Enzymes: The two roles of complex III in plants
Every year land plants assimilate about 120 billion tons of carbon from the atmosphere through photosynthesis (Jung et al., 2011). However, plants also rely on respiration to produce energy, and this puts about half the amount of carbon back into the atmosphere (Gonzalez-Meler et al., 2004). Mitochondria have a central role in cellular respiration in plants and other eukaryotes, harboring the enzymes involved in the citric acid cycle and the respiratory electron transport chain.
The basic functioning of mitochondria is highly conserved across evolution. In plants, however, these organelles perform additional roles linked to photosynthesis (Millar et al., 2011). In particular, under certain conditions they employ enzymes called alternative oxidoreductases, which may help to reduce the formation of reactive oxygen species (Vanlerberghe, 2013).
The mitochondrial electron transport chain is similar in plants, fungi and animals, where it is formed of four enzyme complexes – complex I, II, III and IV – as well as further components such as cytochrome c and the lipid ubiquinone. In plants, alternative oxidoreductases are also involved. The structure and function of the complexes I to IV have been extensively investigated in animals and fungi, but less so in plants. Now, in eLife, Maria Maldonado, Fei Guo and James Letts from the University of California Davis present the first atomic models of the complexes III and IV from plants, giving astonishing insights into how the mitochondrial electron transport chain works in these organisms (Maldonado et al., 2021).
For their investigation, Maldonado et al. isolated mitochondria from etiolated mung bean seedlings; the protein complexes of the electron transport chain were then purified, and their structure was analyzed using a new experimental strategy based on single-particle cryo-electron microscopy combined with computer-based image processing (Kuhlbrandt, 2014). The team used pictures of 190,000 complex I particles, 48,000 complex III2 particles (III2 is the dimer formed by complex III), and 28,000 particles of a supercomplex consisting of complexes III2 and IV. Average structures of all three types of particles were calculated with resolutions in the range of 3.5 Angstroms, which allow side chains of amino acids to become visible. Finally, the amino acid sequences of the protein subunits were fitted into the structures, generating models of the protein complex at atomic resolution. Results of this experimental approach on a large subcomplex of plant complex I have been published before, and they revealed an extra functional module that may be relevant when cellular respiration takes place alongside photosynthesis (Maldonado et al., 2020). This suggests that complex I has additional roles in plants.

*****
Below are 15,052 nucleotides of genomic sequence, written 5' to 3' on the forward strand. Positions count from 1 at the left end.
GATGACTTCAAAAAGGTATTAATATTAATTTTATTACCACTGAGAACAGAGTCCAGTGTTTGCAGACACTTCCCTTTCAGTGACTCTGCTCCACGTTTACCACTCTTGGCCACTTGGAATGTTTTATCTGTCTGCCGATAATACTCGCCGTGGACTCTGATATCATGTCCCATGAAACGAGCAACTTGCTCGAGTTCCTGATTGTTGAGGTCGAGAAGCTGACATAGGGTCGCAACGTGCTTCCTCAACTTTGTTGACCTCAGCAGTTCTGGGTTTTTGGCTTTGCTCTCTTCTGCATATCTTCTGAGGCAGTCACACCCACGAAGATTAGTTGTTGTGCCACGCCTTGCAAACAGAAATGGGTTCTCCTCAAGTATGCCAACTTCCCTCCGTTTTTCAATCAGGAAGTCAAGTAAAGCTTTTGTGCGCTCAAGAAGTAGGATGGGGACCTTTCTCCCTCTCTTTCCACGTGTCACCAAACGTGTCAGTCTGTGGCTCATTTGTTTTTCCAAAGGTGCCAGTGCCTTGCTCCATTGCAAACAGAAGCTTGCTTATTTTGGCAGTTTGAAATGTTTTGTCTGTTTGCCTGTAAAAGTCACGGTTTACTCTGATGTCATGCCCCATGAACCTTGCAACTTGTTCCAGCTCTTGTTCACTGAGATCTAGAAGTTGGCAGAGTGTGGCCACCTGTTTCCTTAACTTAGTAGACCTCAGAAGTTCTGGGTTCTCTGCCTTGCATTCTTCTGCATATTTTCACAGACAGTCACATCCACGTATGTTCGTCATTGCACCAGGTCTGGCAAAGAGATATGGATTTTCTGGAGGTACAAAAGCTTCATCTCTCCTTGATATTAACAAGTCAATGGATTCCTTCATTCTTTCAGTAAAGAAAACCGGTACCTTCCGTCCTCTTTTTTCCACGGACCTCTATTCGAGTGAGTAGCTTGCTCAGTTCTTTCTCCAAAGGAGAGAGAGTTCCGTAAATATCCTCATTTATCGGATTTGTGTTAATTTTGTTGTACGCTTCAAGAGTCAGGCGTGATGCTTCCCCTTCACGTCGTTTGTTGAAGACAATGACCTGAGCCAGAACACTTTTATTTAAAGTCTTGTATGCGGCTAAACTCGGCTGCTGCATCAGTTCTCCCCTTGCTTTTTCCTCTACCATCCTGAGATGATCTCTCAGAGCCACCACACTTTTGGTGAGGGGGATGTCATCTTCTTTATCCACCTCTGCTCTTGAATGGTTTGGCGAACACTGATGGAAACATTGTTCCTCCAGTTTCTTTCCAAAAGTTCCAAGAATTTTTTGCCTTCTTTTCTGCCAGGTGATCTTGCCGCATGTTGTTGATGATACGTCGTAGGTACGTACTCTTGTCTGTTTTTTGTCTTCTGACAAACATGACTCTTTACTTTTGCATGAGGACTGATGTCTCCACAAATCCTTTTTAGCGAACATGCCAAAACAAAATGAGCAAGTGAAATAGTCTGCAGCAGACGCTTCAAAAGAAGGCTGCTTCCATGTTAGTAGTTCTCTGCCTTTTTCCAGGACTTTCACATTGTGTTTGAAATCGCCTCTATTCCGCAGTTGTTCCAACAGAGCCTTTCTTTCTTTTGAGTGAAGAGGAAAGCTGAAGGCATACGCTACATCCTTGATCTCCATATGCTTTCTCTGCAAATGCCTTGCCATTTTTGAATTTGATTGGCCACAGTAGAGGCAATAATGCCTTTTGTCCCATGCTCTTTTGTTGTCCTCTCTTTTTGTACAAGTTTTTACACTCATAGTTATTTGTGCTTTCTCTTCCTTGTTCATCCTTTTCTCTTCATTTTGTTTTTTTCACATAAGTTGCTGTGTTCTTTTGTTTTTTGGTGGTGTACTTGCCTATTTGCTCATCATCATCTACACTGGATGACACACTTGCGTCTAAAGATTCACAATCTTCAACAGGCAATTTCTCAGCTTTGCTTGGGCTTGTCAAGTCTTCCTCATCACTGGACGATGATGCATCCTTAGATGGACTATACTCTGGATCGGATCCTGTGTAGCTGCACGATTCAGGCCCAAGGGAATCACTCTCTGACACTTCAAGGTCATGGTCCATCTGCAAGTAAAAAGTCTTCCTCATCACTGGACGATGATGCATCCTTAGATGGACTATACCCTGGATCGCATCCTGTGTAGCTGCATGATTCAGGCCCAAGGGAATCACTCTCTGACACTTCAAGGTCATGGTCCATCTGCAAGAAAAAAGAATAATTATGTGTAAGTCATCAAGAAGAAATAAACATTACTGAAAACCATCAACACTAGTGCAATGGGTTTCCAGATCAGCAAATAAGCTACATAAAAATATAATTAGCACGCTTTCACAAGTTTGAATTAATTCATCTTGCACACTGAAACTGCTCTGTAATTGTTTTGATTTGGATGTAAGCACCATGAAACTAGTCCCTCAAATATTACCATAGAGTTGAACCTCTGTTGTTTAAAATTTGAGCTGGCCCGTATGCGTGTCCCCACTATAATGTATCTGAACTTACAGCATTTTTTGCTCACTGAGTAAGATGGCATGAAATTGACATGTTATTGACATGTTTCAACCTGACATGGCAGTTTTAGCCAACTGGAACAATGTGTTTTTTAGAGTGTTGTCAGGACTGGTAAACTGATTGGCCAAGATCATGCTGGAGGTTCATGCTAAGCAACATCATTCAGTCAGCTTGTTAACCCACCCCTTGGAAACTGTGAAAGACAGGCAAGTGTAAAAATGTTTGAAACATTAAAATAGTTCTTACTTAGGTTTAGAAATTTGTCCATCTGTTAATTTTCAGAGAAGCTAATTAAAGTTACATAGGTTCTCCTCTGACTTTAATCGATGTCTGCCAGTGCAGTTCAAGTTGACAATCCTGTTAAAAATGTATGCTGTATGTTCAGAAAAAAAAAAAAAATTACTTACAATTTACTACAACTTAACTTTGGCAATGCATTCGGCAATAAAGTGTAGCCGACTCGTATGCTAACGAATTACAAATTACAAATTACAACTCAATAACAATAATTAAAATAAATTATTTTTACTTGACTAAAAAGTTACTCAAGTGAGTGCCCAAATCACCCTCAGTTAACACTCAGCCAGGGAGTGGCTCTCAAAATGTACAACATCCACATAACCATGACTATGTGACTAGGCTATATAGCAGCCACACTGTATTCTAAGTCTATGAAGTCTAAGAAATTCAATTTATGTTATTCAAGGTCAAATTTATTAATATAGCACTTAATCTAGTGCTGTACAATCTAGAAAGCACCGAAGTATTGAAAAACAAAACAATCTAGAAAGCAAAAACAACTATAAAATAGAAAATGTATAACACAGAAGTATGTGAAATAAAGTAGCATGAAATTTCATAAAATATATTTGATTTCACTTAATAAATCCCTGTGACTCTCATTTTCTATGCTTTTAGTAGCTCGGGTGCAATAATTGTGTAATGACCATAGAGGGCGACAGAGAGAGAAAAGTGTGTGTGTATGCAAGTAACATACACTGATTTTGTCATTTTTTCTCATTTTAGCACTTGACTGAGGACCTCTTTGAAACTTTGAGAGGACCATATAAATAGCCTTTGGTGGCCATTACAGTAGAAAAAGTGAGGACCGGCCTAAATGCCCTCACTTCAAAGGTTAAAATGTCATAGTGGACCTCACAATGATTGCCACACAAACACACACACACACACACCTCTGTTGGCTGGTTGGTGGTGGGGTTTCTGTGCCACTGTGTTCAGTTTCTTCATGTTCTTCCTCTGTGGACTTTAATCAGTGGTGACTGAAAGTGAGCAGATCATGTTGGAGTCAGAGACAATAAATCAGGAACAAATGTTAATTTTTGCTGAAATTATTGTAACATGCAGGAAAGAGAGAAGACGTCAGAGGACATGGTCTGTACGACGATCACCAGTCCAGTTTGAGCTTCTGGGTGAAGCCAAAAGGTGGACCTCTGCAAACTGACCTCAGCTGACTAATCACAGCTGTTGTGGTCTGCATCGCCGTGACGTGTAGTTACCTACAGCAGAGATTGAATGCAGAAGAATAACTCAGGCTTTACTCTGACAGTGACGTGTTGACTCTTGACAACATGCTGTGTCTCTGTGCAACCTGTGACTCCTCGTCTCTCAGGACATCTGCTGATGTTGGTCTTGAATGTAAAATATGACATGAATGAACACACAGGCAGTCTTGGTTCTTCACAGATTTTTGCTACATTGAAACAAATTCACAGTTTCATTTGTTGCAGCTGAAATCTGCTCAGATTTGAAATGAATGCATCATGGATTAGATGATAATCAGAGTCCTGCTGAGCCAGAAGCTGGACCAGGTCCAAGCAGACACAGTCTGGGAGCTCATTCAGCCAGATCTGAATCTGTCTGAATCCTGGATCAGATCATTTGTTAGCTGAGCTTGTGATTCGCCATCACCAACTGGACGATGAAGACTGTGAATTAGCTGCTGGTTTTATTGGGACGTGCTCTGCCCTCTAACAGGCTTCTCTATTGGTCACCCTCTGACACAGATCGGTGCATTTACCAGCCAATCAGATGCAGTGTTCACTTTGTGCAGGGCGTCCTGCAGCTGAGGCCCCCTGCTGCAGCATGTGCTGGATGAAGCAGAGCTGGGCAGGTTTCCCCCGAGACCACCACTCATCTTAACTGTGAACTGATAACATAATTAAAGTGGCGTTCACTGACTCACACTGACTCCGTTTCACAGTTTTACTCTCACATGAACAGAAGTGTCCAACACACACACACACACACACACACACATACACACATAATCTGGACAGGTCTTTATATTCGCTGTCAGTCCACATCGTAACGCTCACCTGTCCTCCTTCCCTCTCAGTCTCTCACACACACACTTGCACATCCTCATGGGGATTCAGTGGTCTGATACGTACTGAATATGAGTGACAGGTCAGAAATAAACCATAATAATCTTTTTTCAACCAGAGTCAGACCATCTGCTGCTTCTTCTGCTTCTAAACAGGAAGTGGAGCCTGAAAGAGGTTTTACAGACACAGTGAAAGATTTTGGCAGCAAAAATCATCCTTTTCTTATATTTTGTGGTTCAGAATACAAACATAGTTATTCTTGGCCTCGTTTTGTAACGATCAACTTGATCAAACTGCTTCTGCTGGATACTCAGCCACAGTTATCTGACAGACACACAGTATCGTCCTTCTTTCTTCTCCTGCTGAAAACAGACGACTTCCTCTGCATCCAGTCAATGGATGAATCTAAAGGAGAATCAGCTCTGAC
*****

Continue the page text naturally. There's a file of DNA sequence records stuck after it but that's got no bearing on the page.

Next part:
Now, the atomic models for plant complex III2 and the supercomplex III2-IV indicate that these share highly conserved features with the corresponding animal and fungi structures. The plant complex IV, for instance, which had never been precisely defined so far, consists of 10 protein subunits that are all homologs of animal and fungi complex IV subunits. Similarly, plant complex III2, which is formed of a pair of 10 subunits, much resembles its animal and fungi counterparts, and performs a similar role in cellular respiration (Figure 1).
However, at the same time, complex III2 is special in plants because it also includes the activity of the mitochondrial processing peptidase (MPP for short), an enzyme which cleaves off the transit sequences that help to import certain preproteins into mitochondria (Braun et al., 1992; Eriksson et al., 1994; Figure 1). For the very first time, structural details of the two MPP subunits of plant complex III2 are presented, showing that they form a large central cavity with a negative surface that is probably essential for preprotein binding. The structural model also includes a catalytic zinc ion at the active site of the subunit which cleaves the preproteins. In addition, compared to similar protein subunits in animal or fungi complex III2, the plant MPP subunits are more stably connected to the remaining complex III2 subunits. Finally, Maldonado et al. offer further structural insights into the functioning of complex IV and supercomplex III2-IV, which provide clues as to the way their enzyme activities take place.
Overall, the bifunctionality of complex III2 in plants may be another example that mitochondria work differently in the context of photosynthesis. Indeed, the way MPP is attached to complex III reflects that the presence of chloroplasts makes it more complicated for proteins to be transported and processed within plant cells. The atomic models revealed by Maldonado et al. will help further genetic and biochemical investigations into the physiology of the mitochondrial electron transport chain of plants.
The ubiquinol cytochrome c oxidoreductase complex of spinach leaf mitochondria is involved in both respiration and protein processingBiochimica Et Biophysica Acta (BBA) - Bioenergetics 1186:221–231.https://doi.org/10.1016/0005-2728(94)90181-3
The resolution revolutionScience 343:1443–1444.https://doi.org/10.1126/science.1251652
Organization and regulation of mitochondrial respiration in plantsAnnual Review of Plant Biology 62:79–104.https://doi.org/10.1146/annurev-arplant-042110-103857
Alternative oxidase: A mitochondrial respiratory pathway to maintain metabolic and signaling homeostasis during abiotic and biotic stress in plantsInternational Journal of Molecular Sciences 14:6805–6847.https://doi.org/10.3390/ijms14046805
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- Version of Record published: January 19, 2021 (version 1)
© 2021, Braun
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